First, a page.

The creatures and landscapes in the natural world can be epic. Many of the member artists of the SWLA have been fortunate to travel all over the world to observe and draw animals from life and some of the resulting work has made its way to the exhibition this year.
John Dobbs has travelled to Africa and India to work from life for his paintings. He has something of an obsession about wild dogs and has spent many hours patiently trying to find them in order to observe and sketch them. Aside from his beloved wild dogs Dobbs has seen and captured in paint apex predators lions, cheetah and tiger all on show at this year’s exhibition.
Darren Rees, Dafila Scott and Chris Rose have been inspired by colder climes and more aquatic mammals.
All three artists have observed whales but at either end of the planet. You can’t get any bigger than a blue whale and Chris Rose has worked from field sketches to create his epic painting, Dafila Scott has responded to seeing humpbacks in the Antarctic whilst Darren Rees has painted an atmospheric work showing his experience of seeing a pod of orcas off British Columbia.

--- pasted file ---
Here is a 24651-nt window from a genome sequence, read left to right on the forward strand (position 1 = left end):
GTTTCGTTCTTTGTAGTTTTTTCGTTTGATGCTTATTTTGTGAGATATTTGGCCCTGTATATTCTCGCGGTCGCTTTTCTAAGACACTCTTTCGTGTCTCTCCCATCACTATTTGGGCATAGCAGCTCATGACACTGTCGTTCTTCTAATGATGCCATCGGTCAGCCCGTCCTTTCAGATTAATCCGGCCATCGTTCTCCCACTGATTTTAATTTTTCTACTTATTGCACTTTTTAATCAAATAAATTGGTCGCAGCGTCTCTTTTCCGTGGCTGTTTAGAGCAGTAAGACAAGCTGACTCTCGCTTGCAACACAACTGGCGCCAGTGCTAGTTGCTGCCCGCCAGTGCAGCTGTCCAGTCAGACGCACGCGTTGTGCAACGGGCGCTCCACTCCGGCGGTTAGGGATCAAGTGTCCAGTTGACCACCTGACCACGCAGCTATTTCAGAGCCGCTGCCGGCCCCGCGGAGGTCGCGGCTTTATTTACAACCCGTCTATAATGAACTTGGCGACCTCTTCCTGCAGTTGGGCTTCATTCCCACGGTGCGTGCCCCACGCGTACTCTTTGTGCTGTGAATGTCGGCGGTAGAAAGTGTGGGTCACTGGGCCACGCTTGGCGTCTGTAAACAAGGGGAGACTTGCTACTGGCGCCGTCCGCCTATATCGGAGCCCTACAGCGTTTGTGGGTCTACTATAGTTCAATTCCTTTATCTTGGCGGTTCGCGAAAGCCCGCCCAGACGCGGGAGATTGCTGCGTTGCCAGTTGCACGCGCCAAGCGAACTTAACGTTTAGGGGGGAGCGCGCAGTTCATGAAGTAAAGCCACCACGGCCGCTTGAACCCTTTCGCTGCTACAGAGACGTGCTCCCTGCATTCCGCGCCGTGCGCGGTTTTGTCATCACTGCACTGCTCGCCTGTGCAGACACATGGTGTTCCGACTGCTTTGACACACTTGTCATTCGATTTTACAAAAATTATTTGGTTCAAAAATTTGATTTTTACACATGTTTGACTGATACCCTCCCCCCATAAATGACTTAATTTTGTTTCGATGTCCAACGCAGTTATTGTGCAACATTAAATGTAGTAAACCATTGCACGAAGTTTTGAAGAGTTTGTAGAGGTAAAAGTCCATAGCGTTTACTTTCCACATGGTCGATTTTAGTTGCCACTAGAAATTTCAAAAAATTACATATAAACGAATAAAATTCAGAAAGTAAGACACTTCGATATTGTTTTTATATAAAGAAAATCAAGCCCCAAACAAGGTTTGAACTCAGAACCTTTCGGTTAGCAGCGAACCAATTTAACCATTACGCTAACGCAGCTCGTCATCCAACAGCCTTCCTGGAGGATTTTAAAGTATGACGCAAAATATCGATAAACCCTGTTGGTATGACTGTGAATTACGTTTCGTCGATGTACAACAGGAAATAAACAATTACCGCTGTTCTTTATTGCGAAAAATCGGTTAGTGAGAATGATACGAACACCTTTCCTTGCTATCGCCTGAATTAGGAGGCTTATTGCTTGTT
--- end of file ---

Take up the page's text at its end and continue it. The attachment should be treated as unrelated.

In addition both Chris Rose and Darren Rees have been inspired by the biggest land predator : the polar bear. Chris has painted his within the landscape of ice and Darren has chosen to concentrate on the bear itself.
The biggest land mammal is of course the African elephant. The techniques of David Parry and John Dobbs are very different but both have created portraits of this giant. Wynona Legg was very creative during lockdown and made use of live web feeds from Mpala Research centre in Kenya. Drawing from life, albeit from thousands of miles away, has given energy and vibrancy to her lovely drawings. Another African species and the giant of the bird world, the ostrich, has been depicted in detail by Simon Turvey.
Carry Akroyd, Fiona Clucas, Kittie Jones and Julia Manning have been looking at landscapes closer to home. Both Carry Akroyd and Fiona Clucas have included huge man made structures in their work giving context to the wildlife that they have seen. Kittie Jones and Julia Manning have captured the epic coastal habitat of our seabirds and given an impression of the land meeting the sea.
Finally thinking big can mean a big painting. Rachel Lockwood has painted this wonderful canvas of spoonbills measuring an impressive 120 by 150cm. Like so many of the works in this year’s exhibition it is sure to make an impact.
The Natural Eye runs from 28 October to 8 November view works or book a ticket to visit the show here.